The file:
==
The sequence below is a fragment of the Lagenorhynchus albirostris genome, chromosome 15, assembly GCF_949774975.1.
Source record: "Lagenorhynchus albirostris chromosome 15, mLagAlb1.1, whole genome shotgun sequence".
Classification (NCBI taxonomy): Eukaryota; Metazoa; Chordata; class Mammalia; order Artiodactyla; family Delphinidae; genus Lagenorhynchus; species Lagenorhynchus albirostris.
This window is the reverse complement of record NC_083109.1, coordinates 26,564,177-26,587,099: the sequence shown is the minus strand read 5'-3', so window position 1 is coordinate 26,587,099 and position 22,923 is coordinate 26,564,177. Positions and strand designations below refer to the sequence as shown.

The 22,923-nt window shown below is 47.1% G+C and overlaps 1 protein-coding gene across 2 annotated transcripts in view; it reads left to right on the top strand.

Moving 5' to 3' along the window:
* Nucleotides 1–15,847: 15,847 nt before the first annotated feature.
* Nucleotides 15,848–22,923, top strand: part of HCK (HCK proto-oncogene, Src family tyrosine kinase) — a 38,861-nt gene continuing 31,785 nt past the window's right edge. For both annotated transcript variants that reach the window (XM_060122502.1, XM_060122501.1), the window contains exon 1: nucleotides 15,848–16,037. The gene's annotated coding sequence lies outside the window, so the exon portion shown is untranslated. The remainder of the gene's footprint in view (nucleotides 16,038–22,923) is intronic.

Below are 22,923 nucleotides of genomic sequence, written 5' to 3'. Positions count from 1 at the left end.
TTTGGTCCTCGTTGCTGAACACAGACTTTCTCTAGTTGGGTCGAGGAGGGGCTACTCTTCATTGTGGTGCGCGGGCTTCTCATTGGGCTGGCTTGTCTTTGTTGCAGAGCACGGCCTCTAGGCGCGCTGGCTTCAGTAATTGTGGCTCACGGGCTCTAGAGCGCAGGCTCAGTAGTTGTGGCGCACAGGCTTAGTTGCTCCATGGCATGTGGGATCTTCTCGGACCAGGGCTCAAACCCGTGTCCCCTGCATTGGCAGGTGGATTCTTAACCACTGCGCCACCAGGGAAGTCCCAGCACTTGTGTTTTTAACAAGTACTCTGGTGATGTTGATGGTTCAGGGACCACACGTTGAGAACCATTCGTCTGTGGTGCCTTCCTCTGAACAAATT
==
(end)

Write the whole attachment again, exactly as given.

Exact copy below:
The sequence below is a fragment of the Lagenorhynchus albirostris genome, chromosome 15, assembly GCF_949774975.1.
Source record: "Lagenorhynchus albirostris chromosome 15, mLagAlb1.1, whole genome shotgun sequence".
Classification (NCBI taxonomy): Eukaryota; Metazoa; Chordata; class Mammalia; order Artiodactyla; family Delphinidae; genus Lagenorhynchus; species Lagenorhynchus albirostris.
This window is the reverse complement of record NC_083109.1, coordinates 26,564,177-26,587,099: the sequence shown is the minus strand read 5'-3', so window position 1 is coordinate 26,587,099 and position 22,923 is coordinate 26,564,177. Positions and strand designations below refer to the sequence as shown.

The 22,923-nt window shown below is 47.1% G+C and overlaps 1 protein-coding gene across 2 annotated transcripts in view; it reads left to right on the top strand.

Moving 5' to 3' along the window:
* Nucleotides 1–15,847: 15,847 nt before the first annotated feature.
* Nucleotides 15,848–22,923, top strand: part of HCK (HCK proto-oncogene, Src family tyrosine kinase) — a 38,861-nt gene continuing 31,785 nt past the window's right edge. For both annotated transcript variants that reach the window (XM_060122502.1, XM_060122501.1), the window contains exon 1: nucleotides 15,848–16,037. The gene's annotated coding sequence lies outside the window, so the exon portion shown is untranslated. The remainder of the gene's footprint in view (nucleotides 16,038–22,923) is intronic.

Below are 22,923 nucleotides of genomic sequence, written 5' to 3'. Positions count from 1 at the left end.
TTTGGTCCTCGTTGCTGAACACAGACTTTCTCTAGTTGGGTCGAGGAGGGGCTACTCTTCATTGTGGTGCGCGGGCTTCTCATTGGGCTGGCTTGTCTTTGTTGCAGAGCACGGCCTCTAGGCGCGCTGGCTTCAGTAATTGTGGCTCACGGGCTCTAGAGCGCAGGCTCAGTAGTTGTGGCGCACAGGCTTAGTTGCTCCATGGCATGTGGGATCTTCTCGGACCAGGGCTCAAACCCGTGTCCCCTGCATTGGCAGGTGGATTCTTAACCACTGCGCCACCAGGGAAGTCCCAGCACTTGTGTTTTTAACAAGTACTCTGGTGATGTTGATGGTTCAGGGACCACACGTTGAGAACCATTCGTCTGTGGTGCCTTCCTCTGAACAAATT